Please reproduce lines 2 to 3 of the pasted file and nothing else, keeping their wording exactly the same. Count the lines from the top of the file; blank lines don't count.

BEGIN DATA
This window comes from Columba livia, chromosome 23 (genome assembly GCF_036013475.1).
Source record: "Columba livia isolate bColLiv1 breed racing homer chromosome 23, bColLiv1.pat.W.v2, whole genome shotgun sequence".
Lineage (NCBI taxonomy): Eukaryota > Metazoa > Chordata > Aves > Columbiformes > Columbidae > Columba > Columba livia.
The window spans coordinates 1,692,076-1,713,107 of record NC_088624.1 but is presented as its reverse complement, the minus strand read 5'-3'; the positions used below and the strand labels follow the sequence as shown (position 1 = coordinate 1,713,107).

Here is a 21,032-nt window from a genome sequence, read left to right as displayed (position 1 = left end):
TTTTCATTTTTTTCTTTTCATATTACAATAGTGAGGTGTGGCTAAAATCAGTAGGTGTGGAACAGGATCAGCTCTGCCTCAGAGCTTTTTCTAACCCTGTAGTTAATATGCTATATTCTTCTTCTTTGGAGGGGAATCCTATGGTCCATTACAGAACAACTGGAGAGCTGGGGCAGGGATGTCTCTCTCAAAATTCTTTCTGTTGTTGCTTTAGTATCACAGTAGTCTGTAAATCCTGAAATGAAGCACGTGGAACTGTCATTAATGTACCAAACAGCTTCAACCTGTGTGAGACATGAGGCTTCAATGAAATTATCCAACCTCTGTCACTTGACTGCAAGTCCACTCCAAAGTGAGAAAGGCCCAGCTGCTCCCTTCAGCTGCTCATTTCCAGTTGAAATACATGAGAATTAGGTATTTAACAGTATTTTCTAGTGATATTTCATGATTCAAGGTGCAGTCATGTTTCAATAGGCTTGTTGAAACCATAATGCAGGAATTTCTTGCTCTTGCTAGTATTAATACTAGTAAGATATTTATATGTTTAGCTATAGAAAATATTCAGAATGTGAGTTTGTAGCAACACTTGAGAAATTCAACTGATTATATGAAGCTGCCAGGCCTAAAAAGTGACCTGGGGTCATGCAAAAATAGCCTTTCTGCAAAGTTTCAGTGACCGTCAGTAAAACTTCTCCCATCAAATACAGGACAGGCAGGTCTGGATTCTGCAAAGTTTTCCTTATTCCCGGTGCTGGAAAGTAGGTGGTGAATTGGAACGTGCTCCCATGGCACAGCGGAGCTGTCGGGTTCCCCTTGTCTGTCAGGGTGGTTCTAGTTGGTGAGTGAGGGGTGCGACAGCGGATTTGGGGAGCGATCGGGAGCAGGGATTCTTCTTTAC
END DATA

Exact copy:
Source record: "Columba livia isolate bColLiv1 breed racing homer chromosome 23, bColLiv1.pat.W.v2, whole genome shotgun sequence".
Lineage (NCBI taxonomy): Eukaryota > Metazoa > Chordata > Aves > Columbiformes > Columbidae > Columba > Columba livia.